The Internet of Things (IoT) has had at least a thousand definitions from end point, gateway, datacenter and cloud companies. Companies like Cisco Systems , Dell , Hewlett-Packard , IBM and Intel are talking a lot about IoT. But what is IoT really about? IoT is about making decisions at the right place and at the right time. By following this “mantra” organizations can optimize systems to provide business value, whether it be to predict or prevent a costly shutdown or to alter a piece of equipment based on real-time data. Maximum value is generated by employing a combination of decision making techniques at the sensor or device, the edge of the network, and the datacenter or cloud. Companies that truly embrace IoT systems are looking for solutions that can securely puzzle together all of these pieces.
So what’s holding the industry back? There’s a good reason why people hear a lot of talk but see little action: the mature (and secure) hardware and software solutions just haven’t been available. Architecting de-centralized systems that have to comprehend the sheer amount of data generated by all these new sensors and devices, decide where to move that data, then analyze and act on that data in real-time is no easy task. It requires an architecture that can balance distributed networking, computation, and storage—all while maintaining the highest level of data security.
Edge analytics are critical to the IoT. They not only move decision making to the edge, providing real-time actions, but they also help manage the networking problem by deciding what data to move past the edge, and what can “stay at home”, relieving network bandwidth issues.
To date there has been a lot of industry noise about analytics at the edge, but not enough deployable networking equipment to make IoT optimization and real-time decision making a reality. Most people think of gateways as a “traffic cop”, i.e. a place to aggregate data and steer it to where it needs to go. Most of us futurists have long believed this has to change. The gateway needs to change to what I would describe as the combination of a gateway and server. The gateway needs to not only steer data traffic, but store and act on it, as well. Companies such as Cisco Systems and Dell from the networking side and Hewlett-Packard from the service side need to step up and deliver intelligent gateways that can manage both the data traffic and the analytics at the edge.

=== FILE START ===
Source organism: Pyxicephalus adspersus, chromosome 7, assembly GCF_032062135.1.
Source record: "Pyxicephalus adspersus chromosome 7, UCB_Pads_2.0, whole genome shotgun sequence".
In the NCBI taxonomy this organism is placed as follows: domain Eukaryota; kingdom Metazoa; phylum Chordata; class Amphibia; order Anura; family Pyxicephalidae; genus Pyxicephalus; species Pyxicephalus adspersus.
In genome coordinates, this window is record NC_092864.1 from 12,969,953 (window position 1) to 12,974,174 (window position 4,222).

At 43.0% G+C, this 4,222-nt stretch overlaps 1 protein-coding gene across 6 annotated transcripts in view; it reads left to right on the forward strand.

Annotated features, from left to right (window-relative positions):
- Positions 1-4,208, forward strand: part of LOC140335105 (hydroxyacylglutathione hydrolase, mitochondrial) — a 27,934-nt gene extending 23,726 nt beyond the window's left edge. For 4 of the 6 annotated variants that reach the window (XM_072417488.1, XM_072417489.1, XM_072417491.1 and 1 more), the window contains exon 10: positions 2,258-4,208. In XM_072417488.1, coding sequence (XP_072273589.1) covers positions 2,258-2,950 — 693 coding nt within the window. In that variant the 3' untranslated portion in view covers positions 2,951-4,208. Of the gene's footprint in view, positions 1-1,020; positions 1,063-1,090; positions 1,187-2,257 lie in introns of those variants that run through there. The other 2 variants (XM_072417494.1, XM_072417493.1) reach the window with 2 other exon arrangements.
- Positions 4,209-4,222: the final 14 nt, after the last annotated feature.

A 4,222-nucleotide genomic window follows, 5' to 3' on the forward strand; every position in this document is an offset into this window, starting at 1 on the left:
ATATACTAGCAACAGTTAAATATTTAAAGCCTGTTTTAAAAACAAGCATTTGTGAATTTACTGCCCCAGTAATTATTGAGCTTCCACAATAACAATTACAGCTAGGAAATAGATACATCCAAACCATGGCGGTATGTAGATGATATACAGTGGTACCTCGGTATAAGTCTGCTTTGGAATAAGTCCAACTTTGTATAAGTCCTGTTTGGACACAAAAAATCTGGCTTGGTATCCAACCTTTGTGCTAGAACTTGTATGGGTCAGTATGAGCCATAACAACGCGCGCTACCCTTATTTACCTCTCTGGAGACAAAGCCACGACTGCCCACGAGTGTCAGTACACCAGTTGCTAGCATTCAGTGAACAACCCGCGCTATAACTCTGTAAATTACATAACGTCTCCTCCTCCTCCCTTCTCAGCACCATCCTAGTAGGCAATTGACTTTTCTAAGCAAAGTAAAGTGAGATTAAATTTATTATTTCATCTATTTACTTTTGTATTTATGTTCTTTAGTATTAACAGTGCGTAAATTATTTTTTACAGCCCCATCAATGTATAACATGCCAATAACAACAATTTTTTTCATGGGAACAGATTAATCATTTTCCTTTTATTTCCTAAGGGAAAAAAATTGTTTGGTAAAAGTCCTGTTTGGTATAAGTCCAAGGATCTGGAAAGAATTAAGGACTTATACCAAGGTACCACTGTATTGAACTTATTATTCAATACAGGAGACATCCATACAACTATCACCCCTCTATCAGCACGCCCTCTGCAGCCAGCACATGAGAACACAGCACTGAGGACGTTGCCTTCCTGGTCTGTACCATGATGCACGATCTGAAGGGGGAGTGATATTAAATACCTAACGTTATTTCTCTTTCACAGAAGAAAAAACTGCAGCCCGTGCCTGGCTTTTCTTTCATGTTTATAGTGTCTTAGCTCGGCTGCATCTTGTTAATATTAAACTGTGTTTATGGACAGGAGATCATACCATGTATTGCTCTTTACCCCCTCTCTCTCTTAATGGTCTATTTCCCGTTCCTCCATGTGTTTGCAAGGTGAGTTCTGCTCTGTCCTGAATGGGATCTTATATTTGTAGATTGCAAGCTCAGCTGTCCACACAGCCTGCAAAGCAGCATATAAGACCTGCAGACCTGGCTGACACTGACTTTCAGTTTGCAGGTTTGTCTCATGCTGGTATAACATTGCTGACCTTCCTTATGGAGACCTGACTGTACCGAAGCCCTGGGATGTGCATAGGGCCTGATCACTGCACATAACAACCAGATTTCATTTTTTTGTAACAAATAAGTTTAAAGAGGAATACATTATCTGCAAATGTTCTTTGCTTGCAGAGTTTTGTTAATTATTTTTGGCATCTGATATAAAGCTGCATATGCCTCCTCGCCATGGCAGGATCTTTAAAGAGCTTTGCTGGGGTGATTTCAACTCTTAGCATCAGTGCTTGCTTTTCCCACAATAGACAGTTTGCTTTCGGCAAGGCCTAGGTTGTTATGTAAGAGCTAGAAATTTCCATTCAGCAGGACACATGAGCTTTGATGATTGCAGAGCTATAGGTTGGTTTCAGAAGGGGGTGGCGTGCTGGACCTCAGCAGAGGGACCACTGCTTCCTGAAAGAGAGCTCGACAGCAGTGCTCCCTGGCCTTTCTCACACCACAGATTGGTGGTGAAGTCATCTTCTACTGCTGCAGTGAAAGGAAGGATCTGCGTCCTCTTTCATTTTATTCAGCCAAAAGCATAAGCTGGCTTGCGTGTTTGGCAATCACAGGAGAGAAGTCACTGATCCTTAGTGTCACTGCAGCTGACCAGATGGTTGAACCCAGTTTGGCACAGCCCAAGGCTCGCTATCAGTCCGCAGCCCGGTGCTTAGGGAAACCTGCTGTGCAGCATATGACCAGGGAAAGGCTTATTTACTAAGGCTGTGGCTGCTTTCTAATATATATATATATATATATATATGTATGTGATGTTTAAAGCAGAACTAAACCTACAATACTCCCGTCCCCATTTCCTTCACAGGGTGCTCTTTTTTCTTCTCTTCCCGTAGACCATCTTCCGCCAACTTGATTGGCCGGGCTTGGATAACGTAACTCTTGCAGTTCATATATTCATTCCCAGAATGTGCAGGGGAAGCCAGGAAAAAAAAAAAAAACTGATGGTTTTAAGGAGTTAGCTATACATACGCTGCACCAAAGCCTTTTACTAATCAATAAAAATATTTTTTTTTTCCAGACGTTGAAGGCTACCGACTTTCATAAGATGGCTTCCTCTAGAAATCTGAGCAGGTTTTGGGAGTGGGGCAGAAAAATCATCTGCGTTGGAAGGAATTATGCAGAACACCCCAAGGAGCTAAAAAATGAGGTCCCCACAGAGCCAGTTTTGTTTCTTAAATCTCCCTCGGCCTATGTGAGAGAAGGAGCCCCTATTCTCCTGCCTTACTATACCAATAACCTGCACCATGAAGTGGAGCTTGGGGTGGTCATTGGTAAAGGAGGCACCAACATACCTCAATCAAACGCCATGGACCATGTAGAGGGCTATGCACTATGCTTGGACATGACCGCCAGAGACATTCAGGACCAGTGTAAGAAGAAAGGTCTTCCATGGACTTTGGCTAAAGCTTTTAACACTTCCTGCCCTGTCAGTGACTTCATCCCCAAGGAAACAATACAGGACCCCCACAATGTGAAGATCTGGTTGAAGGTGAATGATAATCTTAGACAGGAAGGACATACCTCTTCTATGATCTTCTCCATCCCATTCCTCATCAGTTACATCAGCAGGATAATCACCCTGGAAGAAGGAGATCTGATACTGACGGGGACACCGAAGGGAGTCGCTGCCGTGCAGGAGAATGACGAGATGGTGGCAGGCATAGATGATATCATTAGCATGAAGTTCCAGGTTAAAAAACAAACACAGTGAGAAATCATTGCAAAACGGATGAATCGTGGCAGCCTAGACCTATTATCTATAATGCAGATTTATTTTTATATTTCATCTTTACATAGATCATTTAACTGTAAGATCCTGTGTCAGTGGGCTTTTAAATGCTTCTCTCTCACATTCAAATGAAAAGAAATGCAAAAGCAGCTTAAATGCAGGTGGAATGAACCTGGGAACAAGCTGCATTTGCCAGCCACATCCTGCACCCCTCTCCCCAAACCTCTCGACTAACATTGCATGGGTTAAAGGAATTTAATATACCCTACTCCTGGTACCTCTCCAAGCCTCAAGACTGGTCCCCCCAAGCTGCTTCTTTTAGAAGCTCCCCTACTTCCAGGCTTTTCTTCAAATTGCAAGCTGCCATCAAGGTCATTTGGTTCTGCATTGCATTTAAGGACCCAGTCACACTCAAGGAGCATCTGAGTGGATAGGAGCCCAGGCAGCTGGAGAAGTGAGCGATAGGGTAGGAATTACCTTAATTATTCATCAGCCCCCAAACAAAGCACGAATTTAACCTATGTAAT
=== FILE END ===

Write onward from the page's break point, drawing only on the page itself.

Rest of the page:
Dell wants to push this IoT vision a little closer to reality with the introduction of the new Edge Gateway 5000 Series. Dell states that the 5000 Series was designed specifically for building and factory environments, by providing both an industrial form factor and extended temperature ranges. The initial specifications show that Dell has taken the traditional gateway architecture and added additional storage, computation, and analytics capabilities—making an edge analytics machine out of a traditional gateway. In combination with this hardware introduction, Dell also announced Dell Statistica, a supporting middleware solution that allows for analytics on the gateway. Dell claims that the new hardware/software combination will provide faster local insights, and a reduction in data traffic to the cloud.
As I have recently discussed, Dell is a vendor that I believe understands the Industrial Internet of Things (IIoT) and is developing a full set of solutions that allow organizations to leverage their current infrastructure investments, while adding new and unique IoT capabilities. In addition to today’s introductions, in recent years Dell has added a wide range of software and services partners that are focused on IoT solutions—key players like Intel, SAP , OSISoft, ThingWorx, Zone, and ELM Energy. The addition of the 5000 Gateway shows me that Dell is strongly committed to the IoT space and wants to be a leading player. Their actions show a serious commitment to proving IIoT solutions across the board to organizations worldwide.